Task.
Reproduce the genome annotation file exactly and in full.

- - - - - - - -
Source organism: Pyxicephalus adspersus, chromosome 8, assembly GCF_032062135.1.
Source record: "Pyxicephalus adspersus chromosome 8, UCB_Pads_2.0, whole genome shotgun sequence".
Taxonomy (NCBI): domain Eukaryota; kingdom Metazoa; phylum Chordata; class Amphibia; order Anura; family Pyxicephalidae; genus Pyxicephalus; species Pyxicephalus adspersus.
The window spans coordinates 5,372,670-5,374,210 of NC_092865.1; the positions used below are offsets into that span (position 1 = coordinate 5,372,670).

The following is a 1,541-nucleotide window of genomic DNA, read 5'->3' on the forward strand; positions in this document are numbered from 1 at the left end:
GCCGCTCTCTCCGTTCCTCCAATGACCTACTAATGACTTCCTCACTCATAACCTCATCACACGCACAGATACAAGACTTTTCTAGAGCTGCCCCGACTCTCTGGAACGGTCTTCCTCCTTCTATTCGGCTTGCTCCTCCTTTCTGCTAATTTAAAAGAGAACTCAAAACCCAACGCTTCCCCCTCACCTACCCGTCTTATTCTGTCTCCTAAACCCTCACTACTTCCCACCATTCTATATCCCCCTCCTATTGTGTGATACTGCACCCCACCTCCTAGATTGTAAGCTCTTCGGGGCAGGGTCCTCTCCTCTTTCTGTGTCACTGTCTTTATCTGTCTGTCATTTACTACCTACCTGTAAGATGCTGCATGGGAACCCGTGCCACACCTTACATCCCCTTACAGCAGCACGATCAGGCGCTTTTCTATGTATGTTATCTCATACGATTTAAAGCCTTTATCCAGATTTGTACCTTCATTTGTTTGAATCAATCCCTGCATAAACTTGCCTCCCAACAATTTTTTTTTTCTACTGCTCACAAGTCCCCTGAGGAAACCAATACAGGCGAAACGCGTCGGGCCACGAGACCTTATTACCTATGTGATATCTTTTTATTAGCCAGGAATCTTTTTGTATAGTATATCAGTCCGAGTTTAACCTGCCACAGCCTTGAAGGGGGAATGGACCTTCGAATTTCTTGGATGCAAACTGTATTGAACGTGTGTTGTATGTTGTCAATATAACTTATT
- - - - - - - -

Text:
Source organism: Pyxicephalus adspersus, chromosome 8, assembly GCF_032062135.1.
Source record: "Pyxicephalus adspersus chromosome 8, UCB_Pads_2.0, whole genome shotgun sequence".
Taxonomy (NCBI): domain Eukaryota; kingdom Metazoa; phylum Chordata; class Amphibia; order Anura; family Pyxicephalidae; genus Pyxicephalus; species Pyxicephalus adspersus.
The window spans coordinates 5,372,670-5,374,210 of NC_092865.1; the positions used below are offsets into that span (position 1 = coordinate 5,372,670).

The following is a 1,541-nucleotide window of genomic DNA, read 5'->3' on the forward strand; positions in this document are numbered from 1 at the left end:
GCCGCTCTCTCCGTTCCTCCAATGACCTACTAATGACTTCCTCACTCATAACCTCATCACACGCACAGATACAAGACTTTTCTAGAGCTGCCCCGACTCTCTGGAACGGTCTTCCTCCTTCTATTCGGCTTGCTCCTCCTTTCTGCTAATTTAAAAGAGAACTCAAAACCCAACGCTTCCCCCTCACCTACCCGTCTTATTCTGTCTCCTAAACCCTCACTACTTCCCACCATTCTATATCCCCCTCCTATTGTGTGATACTGCACCCCACCTCCTAGATTGTAAGCTCTTCGGGGCAGGGTCCTCTCCTCTTTCTGTGTCACTGTCTTTATCTGTCTGTCATTTACTACCTACCTGTAAGATGCTGCATGGGAACCCGTGCCACACCTTACATCCCCTTACAGCAGCACGATCAGGCGCTTTTCTATGTATGTTATCTCATACGATTTAAAGCCTTTATCCAGATTTGTACCTTCATTTGTTTGAATCAATCCCTGCATAAACTTGCCTCCCAACAATTTTTTTTTTCTACTGCTCACAAGTCCCCTGAGGAAACCAATACAGGCGAAACGCGTCGGGCCACGAGACCTTATTACCTATGTGATATCTTTTTATTAGCCAGGAATCTTTTTGTATAGTATATCAGTCCGAGTTTAACCTGCCACAGCCTTGAAGGGGGAATGGACCTTCGAATTTCTTGGATGCAAACTGTATTGAACGTGTGTTGTATGTTGTCAATATAACTTATT